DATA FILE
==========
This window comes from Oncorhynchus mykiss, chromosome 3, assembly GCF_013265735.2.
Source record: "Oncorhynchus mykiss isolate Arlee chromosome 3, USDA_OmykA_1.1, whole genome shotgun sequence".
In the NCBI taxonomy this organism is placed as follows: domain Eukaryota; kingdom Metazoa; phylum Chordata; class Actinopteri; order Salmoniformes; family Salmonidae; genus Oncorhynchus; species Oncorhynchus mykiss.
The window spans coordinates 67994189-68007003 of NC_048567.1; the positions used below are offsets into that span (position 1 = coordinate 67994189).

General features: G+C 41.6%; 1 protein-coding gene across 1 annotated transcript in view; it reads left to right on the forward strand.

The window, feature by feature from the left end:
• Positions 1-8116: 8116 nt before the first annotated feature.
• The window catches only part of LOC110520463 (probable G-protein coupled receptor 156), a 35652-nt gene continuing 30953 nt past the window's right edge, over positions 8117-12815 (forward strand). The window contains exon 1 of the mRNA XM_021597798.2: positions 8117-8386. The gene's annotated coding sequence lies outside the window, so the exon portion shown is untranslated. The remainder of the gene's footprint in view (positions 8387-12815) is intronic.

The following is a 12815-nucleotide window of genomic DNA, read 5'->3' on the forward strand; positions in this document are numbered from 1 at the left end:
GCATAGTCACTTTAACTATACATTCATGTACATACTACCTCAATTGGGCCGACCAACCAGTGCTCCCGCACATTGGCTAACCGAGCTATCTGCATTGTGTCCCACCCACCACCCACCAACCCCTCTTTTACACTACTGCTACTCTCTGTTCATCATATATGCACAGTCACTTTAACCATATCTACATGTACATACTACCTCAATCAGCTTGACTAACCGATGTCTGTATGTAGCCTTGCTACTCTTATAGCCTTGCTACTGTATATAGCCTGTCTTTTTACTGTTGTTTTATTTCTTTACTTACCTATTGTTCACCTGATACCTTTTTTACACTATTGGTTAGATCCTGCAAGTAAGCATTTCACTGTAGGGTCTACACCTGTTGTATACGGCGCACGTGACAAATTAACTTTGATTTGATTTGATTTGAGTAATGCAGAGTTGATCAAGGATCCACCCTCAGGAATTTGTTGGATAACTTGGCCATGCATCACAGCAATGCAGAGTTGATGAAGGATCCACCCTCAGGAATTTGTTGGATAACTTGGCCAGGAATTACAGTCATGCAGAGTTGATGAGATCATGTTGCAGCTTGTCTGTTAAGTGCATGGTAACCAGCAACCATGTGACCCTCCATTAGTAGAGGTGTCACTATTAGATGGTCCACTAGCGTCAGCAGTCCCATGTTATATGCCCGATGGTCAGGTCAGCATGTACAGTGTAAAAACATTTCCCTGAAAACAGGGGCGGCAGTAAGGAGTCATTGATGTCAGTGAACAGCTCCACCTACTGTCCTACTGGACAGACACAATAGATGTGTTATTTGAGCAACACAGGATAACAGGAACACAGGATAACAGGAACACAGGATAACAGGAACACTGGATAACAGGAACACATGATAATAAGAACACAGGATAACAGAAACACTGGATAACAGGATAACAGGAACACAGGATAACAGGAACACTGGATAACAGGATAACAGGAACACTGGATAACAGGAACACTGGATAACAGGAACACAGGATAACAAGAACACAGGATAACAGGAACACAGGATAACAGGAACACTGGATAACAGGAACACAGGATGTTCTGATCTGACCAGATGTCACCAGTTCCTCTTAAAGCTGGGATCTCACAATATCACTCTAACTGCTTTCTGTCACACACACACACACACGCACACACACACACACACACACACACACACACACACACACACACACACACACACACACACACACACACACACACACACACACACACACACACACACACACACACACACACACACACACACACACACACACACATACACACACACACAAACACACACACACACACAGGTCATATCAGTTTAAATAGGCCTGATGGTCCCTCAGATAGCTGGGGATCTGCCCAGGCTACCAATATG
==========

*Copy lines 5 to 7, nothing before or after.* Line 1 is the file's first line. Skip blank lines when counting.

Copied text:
General features: G+C 41.6%; 1 protein-coding gene across 1 annotated transcript in view; it reads left to right on the forward strand.

The window, feature by feature from the left end:
• Positions 1-8116: 8116 nt before the first annotated feature.